If you’re sticking to white fabric, keep things white. White cords for the string lights, white extension cord to attach to your socket. Let the lights do all the talking.

The extension cord can be held down with some painter’s tape and hid behind draped fabric in a corner. Or you could be even better and do two draped corners on the left and right sides of the bed to add some symmetry into your design.

Your patience will pay off! These lights are soft enough to be cozy, but bright enough for me to read at night.

Last Tips:

  • Remember to drape! It doesn’t have to be in a uniform pattern. Don’t allow the fabric to be cinched too close together; it will look like a wedding dress stapled to your ceiling. Let it fall. If you’re going to be leaving these lights on for a while, because they aren’t LED, they will warm. Keep the fabric from touching the lights. You can also just spring for the LED lights, which are a bit more expensive. They last longer, too.
  • Experiment whether you want your string lights to hang below or above the fabric. I opted for above because the cloth would buffer the light and soften it, leaving a cozy, soft light throughout the space. If you have decorative string lights, you’ll want to go below. This would actually make your job a bit easier: attach or screw in the ceiling hooks first, put up your fabric by pushing a hole through with the hook, and then drape your lights!
  • If you do it correctly and buy fabric all at one time, you can probably get this done cheaper than I did. Be sure to measure the space you want to cover. I didn’t do that, and I ended up suffering a bit for it.
  • This isn’t a long-term solution. Dust may become an issue in the future depending on your household. A quick fix might be to push up on the puffs to move the dust out and use a duster (like a Swiffer) to maneuver inside the puffs. Another way to maybe combat the dust would be to take down the fabric when you notice dust collecting (if you haven’t stapled it up) and clean the fabric. I’ll post an update once I have a dust problem.

I hope this helps anyone looking for this type of ceiling. Doing it for cheap is just a bonus. Enjoy!

Alexandra is not responsible for any damage made in the process or as a result of this project.

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10 thoughts on “Thrifty DIY: Chic puffy drop ceiling for $27

  1. This is great!! I’m moving into a new space and looking for ways to make it feel more comfy and homy! Very helpful! What’s the update with the dust?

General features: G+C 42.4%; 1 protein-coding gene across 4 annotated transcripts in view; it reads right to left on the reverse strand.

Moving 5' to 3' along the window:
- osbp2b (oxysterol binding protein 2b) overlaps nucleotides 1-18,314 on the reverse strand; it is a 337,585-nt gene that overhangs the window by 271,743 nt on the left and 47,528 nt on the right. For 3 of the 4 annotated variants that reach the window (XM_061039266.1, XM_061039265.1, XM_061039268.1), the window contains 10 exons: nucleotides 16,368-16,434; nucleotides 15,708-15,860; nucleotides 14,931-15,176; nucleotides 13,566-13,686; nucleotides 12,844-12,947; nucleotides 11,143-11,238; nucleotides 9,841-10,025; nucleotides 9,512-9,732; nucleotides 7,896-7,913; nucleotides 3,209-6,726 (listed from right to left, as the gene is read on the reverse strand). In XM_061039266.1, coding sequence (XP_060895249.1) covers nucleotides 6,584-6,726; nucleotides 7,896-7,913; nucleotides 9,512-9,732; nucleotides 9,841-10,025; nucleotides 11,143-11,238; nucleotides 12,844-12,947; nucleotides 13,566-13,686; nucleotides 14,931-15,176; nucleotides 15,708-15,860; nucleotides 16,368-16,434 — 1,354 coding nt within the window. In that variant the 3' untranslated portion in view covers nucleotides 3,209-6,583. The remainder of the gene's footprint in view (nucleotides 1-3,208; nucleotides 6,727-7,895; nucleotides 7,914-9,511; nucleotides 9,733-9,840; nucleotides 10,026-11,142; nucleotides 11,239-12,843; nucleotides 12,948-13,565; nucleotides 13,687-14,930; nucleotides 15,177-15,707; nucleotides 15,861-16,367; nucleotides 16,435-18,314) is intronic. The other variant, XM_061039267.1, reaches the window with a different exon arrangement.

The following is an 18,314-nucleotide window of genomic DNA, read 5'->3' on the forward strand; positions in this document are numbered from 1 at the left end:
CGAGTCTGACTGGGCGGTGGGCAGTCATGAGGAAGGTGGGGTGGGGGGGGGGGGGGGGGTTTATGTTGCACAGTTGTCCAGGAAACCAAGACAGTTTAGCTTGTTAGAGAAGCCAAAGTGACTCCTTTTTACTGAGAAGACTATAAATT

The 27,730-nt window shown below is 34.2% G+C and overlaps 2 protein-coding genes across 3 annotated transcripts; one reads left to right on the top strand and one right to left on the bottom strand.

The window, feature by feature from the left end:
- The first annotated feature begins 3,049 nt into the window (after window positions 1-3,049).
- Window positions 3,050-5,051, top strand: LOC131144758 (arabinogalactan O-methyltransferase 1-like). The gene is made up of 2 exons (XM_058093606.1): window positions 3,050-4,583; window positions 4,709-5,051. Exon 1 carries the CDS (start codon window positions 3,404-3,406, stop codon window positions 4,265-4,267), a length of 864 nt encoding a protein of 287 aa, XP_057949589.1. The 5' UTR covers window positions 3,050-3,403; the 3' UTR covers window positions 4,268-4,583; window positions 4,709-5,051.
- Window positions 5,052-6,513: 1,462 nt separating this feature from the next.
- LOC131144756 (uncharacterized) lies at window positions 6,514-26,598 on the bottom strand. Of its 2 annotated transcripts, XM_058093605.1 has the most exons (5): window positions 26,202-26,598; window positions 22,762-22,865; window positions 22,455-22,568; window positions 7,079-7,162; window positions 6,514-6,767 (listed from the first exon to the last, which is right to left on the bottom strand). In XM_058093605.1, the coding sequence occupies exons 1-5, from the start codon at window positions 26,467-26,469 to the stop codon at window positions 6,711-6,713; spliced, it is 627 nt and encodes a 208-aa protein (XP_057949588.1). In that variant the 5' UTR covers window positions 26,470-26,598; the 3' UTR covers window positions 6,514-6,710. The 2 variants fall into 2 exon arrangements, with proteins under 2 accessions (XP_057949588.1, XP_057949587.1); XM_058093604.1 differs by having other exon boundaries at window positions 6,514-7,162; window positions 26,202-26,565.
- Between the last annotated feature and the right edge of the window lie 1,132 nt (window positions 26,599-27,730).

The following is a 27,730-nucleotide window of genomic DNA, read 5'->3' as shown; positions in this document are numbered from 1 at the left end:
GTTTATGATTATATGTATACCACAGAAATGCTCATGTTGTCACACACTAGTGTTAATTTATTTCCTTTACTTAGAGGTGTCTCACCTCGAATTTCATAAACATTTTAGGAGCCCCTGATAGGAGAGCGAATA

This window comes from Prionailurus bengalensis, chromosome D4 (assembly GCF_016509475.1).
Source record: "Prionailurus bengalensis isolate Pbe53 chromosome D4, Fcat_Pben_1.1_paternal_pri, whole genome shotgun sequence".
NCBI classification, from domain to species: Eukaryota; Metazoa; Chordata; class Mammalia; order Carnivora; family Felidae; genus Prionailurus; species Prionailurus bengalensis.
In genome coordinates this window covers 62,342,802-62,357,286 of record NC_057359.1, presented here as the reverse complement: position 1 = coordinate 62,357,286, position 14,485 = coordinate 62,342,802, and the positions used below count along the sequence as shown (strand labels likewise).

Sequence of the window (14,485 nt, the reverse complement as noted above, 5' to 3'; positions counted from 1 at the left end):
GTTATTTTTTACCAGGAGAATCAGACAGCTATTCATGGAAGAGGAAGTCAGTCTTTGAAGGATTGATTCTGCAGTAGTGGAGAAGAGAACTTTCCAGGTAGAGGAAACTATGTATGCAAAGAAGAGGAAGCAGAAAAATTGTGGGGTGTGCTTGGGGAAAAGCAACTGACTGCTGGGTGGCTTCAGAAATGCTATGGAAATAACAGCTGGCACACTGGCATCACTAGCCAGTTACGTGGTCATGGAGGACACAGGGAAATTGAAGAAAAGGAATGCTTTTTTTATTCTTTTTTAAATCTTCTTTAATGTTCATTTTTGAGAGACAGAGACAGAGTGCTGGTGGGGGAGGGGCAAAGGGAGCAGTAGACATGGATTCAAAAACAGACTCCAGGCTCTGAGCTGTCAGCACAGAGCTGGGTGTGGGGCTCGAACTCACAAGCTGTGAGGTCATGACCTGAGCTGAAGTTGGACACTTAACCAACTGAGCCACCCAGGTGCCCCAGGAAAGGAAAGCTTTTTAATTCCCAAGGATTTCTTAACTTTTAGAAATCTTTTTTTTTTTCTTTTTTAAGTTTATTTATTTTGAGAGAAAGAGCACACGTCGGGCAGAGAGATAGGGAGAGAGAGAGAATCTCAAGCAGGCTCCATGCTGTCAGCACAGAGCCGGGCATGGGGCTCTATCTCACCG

1. This is definitely a good way to do it! I’d love to see your take!

      Dust hasn’t been an issue; in fact, I just took them down and cleaned them a couple of weeks ago. The only part that was actually dirty was where I had tucked it under the tiles!

      Dust never fell on me and I never had any allergy issues, however.

      So taking it down every six months or so to clean probably isn’t a bad idea!

  2. i too have a drop-ceiling i must do something about. this looks beautiful but i worry it’s a fire hazard. a fire could spread much more quickly across all the fabric on the ceiling than if it were just a drop-ceiling. what do you guys think?

  3. Ithsi is super beautiful! Thank you for sharing this, Alexandra! Did you go corner to corner, and cover the entire ceiling? I’m doing this to my facial/massage room. Hoping for awesome results! Thanks again 🙂

    1. Thank you, Nikki! I did cover the entire ceiling with this. I would only do so because it’s easier to hide everything, particularly the cord from the lights. When you finish, please send me a photo and a link to your business, I’d love to post about it! 🙂

  4. You are quite brilliant my friend! I’ve been contemplating doing something similar in my bedroom, as it is the only room in the house with a drop ceiling. I hate looking up and seeing those darn tiles everytime I get into bed!! Probably going to have to hold off until aftre the holidays, but this project has definetly been added to my list! 🙂

  5. What do you do with ceiling vents? I’m trying to control humidity in my room so maybe covering it is ok?